Clarke Monument 2 - Friends of Old Brampton Church
Return to top

The Porch and the Churchyard

The Porch - Friends of Old Brampton ChurchWe take it for granted that churches should have a porch, that little room attached rather oddly to one side - usually the south side - of the building and so useful for shaking out one's umbrella. But though the shelter of the porch must have been deeply welcome if you had walked over in the rain from Cutthorpe or Holymoorside several hundred years ago, the porch had a much greater importance than that. As the people's entrance to the building, it was here that the services of baptism and marriage began and it was also the recognised place where legal agreements were signed and oaths sworn - in modern terms, the signing of contracts, perhaps. Hence the fine stone seats down each side at a time when, inside the church, most people had to stand.

Our porch, which probably dates from the early 1300's (fairly soon after the spire), is unusual in having a roof of fine stone slabs. The arch which spans the porch shows how wonderfully skilful the masons were at finding a simple but graceful way to support the stonework above.

Outside, the walls contain some of the largest stones in the whole building and around the arch is what must originally have been very fine carved decoration.

Headstone 1 - Friends of Old Brampton ChurchThe church stands right on the crest of the ridge running towards Chesterfield. As you walk towards the porch, the wide space, the forest of headstones and the surrounding trees make a wonderful setting. In medieval times, there would have been no headstones but a churchyard cross to indicate consecrated ground. At that time, the churchyard might be used for dancing, singing and games as well as for burials. Many thousands of burials later, the ground level has risen so much that, where it meets the church, in places it is more than four feet above the floor level inside.

Headstone 2 - Friends of Old Brampton ChurchMany of the older headstones are beautifully carved and lettered. All face east and look their best in late morning when the sun shadows the lettering and makes it easy to read. A good number of them date from the 18th century and at least one, shown below, from the 17th. The finest stones, the pre-Victorian ones, are all in the southern half of the churchyard, which was always considered the best part to be in.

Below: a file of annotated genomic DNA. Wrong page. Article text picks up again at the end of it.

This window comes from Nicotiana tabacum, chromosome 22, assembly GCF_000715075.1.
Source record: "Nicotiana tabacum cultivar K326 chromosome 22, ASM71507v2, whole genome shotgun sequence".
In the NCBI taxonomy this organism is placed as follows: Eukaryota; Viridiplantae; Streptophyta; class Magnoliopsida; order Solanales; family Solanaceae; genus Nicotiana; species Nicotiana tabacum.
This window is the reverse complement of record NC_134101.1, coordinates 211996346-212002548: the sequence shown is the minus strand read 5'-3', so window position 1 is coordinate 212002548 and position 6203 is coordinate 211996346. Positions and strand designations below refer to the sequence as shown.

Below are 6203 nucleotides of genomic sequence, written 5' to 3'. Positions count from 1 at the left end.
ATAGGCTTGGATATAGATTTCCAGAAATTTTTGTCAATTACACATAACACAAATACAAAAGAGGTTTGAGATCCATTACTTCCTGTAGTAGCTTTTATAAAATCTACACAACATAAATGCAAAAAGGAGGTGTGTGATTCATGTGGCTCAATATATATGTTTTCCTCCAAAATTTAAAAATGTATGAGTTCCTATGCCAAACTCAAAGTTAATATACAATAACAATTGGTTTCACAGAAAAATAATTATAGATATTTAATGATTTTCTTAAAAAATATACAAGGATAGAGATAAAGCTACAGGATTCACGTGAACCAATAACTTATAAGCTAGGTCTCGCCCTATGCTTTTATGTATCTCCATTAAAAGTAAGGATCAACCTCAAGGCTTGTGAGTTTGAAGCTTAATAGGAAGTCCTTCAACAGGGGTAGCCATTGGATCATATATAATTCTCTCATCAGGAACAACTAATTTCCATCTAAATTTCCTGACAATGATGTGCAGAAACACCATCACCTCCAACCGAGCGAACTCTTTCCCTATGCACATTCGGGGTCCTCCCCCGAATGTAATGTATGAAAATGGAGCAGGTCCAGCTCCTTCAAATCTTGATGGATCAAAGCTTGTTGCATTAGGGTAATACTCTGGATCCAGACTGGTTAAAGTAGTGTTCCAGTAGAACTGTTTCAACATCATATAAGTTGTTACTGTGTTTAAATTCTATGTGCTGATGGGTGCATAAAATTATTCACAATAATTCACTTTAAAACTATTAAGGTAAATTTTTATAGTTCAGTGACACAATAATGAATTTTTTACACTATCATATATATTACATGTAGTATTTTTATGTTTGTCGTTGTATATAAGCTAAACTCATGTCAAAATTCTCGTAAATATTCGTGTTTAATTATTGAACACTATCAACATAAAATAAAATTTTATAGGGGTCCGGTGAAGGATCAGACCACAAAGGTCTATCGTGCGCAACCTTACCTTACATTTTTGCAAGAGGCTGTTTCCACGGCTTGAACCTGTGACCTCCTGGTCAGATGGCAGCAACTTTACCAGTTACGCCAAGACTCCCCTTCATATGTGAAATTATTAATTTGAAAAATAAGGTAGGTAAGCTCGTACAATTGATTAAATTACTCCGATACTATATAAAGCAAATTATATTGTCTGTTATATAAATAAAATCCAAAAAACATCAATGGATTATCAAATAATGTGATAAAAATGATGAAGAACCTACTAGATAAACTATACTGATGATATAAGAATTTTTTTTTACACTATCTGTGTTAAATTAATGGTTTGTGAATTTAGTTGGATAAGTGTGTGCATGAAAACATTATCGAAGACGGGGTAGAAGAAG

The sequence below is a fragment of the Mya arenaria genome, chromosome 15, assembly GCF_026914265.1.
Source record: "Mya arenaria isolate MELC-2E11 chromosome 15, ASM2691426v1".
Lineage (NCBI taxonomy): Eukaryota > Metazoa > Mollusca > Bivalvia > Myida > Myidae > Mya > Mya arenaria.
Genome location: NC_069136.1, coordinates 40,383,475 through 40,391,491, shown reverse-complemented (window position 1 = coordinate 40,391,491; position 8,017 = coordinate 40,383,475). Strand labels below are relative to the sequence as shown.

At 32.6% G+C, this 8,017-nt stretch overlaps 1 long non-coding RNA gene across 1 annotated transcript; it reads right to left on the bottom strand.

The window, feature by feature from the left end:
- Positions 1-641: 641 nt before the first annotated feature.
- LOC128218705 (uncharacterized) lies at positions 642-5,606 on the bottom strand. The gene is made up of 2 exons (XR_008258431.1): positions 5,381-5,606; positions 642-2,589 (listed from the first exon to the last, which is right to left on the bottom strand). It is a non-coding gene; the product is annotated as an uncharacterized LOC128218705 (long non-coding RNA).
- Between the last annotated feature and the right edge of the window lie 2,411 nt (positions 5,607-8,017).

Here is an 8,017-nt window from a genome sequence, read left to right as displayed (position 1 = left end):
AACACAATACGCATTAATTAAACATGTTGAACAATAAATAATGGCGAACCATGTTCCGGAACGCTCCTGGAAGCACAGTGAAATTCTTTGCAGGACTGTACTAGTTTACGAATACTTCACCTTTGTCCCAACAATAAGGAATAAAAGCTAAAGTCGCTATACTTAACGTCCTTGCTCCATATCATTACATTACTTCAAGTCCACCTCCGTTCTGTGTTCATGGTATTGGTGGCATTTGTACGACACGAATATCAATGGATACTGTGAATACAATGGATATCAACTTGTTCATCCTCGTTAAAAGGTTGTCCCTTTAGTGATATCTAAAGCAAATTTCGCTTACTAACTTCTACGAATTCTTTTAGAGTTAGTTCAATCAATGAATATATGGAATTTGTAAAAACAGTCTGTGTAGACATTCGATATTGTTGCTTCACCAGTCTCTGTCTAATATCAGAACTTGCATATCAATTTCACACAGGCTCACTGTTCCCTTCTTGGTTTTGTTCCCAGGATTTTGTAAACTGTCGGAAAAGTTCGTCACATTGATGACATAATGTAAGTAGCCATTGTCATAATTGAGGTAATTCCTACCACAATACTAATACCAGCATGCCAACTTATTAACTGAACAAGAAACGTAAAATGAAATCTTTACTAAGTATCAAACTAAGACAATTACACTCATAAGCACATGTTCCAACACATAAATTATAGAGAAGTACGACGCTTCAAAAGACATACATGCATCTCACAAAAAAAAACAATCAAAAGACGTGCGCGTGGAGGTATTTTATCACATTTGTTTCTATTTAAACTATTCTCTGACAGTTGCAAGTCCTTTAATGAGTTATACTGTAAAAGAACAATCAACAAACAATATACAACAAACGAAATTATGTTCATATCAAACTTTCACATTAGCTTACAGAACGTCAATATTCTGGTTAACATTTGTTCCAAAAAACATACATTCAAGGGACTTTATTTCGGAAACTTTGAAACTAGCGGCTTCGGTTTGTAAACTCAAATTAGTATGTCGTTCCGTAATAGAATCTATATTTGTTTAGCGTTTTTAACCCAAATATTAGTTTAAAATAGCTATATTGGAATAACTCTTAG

Headstone 3 - Friends of Old Brampton Church
Return to top

The Church as it is now:

The Church Now 1 - Friends of Old Brampton Church

The Church Now 2 - Friends of Old Brampton Church
Return to top

A plan of the church as it is now:

Plan of the Church Now - Friends of Old Brampton Church
Return to top

St. Peter and St. Paul: Carved figures at the West end of the nave

Carved Figures at the West end of the nave

History written by Stephen Knight in 1996This guide was written and illustrated by Stephen Knight 1996
Return to top

History Index

The Friends of Old Brampton Church

Twelfth Century: Norman Church
Thirteenth Century: Church enlarged
Fourteenth Century: Spire added
Fifteenth Century: Bringing more light
Nineteenth Century: Decay and Repair
Three Monuments
Porch and Churchyard
Church as it is now
Plan of Church as it is now

Download a copy of our History Booklet (in PDF format) here. Please note that this is a large file (over 7Mb). It is set up to print double sided on A4 landscape with the results to be folded into an A5 booklet.


Clock to Old Brampton Church

In celebration of Queen Victoria’s Diamond Jubilee, 1987 a new clock was installed in the tower. In having 63 minute marks, the clock face is highly unusual ! The reasoning is unknown, however, the proximity of what used to be The George and Dragon pub opposite the church, may have something to do with it!


Lychgate 1 to Old Brampton Church

The thatched lychgate at the top of the churchyard is over 100 years old. In 1997 the oak posts, which had rotted, were replaced, using timber from a tree in Kent which had fallen in the Great Storm of 1987. In 2010, in Memory of Edward Hooton, both lychgates were re-thatched.